Message to the Congress Transmitting a Report on Federal Advisory Committees
To the Congress of the United States:
As provided by the Federal Advisory Committee Act (FACA), as amended (Public Law 92-463; 5 U.S.C. App. 2, 6(c)), I am submitting the Twenty-sixth Annual Report on Federal Advisory Committees, covering fiscal year 1997.
Consistent with my commitment to create a more responsive government, the executive branch continues to implement my policy of maintaining the number of advisory committees within the ceiling of 534 required by Executive Order 12838 of February 10, 1993. As a result, the number of discretionary advisory committees (established under general congressional authorizations) was held to 467, or 42 percent fewer than those 801 committees in existence at the beginning of my Administration.
Through the advisory committee planning process required by Executive Order 12838, the total number of advisory committees specifically mandated by statute has declined. The 391 such groups supported at the end of fiscal year 1997 represents a 4 percent decrease over the 407 in existence at the end of fiscal year 1996. Compared to the 439 advisory committees mandated by statute at the beginning of my Administration, the net total for fiscal year 1997 reflects an 11 percent decrease since 1993.
Furthermore, my Administration will assure that the total estimated costs to fund these groups in fiscal year 1998, or $43.8 million, are dedicated to support the highest priority public involvement efforts. We will continue to work with the Congress to assure that all advisory committees that are required by statute are regularly reviewed through the congressional reauthorization process and that any such new committees proposed through legislation are closely linked to national interests.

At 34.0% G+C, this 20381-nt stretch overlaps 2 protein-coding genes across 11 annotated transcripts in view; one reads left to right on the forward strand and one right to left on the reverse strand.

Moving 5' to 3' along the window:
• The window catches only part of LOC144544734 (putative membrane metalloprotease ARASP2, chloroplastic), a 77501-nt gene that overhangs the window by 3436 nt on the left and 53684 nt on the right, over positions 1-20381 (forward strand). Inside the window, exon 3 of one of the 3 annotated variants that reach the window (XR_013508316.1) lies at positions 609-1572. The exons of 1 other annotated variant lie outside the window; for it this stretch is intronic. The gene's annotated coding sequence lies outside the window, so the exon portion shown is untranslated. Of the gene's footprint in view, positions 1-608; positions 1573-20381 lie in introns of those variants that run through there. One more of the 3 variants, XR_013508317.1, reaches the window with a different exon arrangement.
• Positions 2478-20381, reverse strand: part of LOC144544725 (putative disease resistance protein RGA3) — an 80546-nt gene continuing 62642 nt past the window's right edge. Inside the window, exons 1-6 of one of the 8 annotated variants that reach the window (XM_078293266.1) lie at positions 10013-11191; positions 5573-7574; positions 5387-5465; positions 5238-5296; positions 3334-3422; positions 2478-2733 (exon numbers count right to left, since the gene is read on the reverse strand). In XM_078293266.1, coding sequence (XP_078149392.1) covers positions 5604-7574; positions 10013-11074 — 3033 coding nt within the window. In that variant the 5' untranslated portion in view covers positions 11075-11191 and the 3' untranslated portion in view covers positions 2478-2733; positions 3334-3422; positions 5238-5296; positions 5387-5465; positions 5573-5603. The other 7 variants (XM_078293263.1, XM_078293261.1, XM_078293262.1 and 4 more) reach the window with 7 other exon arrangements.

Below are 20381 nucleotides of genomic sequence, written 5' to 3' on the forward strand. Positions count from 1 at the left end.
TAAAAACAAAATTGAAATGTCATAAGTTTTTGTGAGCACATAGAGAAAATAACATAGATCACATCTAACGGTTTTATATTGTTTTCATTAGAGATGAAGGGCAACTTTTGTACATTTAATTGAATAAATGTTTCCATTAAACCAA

Combined savings achieved through actions taken by the executive branch to eliminate unneeded advisory committees during fiscal year 1997 were $2.7 million, including $545,000 saved through the termination of five advisory committees established under Presidential authority.
During fiscal year 1997, my Administration successfully worked with the Congress to clarify further the applicability of FACA to committees sponsored by the National Academy of Sciences (NAS) and the National Academy of Public Administration (NAPA). This initiative resulted in the enactment of the Federal Advisory Committee Act Amendments of 1997 (Public Law 105-153), which I signed into law on December 17, 1997. The Act provides for new and important means for the public and other interested stakeholders to participate in activities undertaken by committees established by the Academies in support of executive branch decisionmaking processes.
As FACA enters its second quarter-century during fiscal year 1998, it is appropriate for both the Congress and my Administration to continue examining opportunities for strengthening the Act's role in encouraging and promoting public participation. Accordingly, I am asking the Administrator of General Services to prepare a legislative proposal for my consideration that addresses an overall policy framework for leveraging the public's role in Federal decisionmaking through a wide variety of mechanisms, including advisory committees.
By jointly pursuing this goal, we can fortify what has been a uniquely American approach toward collaboration. As so aptly noted by Alexis de Tocqueville in Democracy in America (1835), "In democratic countries knowledge of how to combine is the mother of all other forms of knowledge; on its progress depends that of all the others." This observation strongly resonates at this moment in our history as we seek to combine policy opportunities with advances in collaboration made possible by new technologies, and an increased desire of the Nation's citizens to make meaningful contributions to their individual communities and their country.
WILLIAM J. CLINTON
The White House, July 14, 1998.
William J. Clinton, Message to the Congress Transmitting a Report on Federal Advisory Committees Online by Gerhard Peters and John T. Woolley, The American Presidency Project https://www.presidency.ucsb.edu/node/226132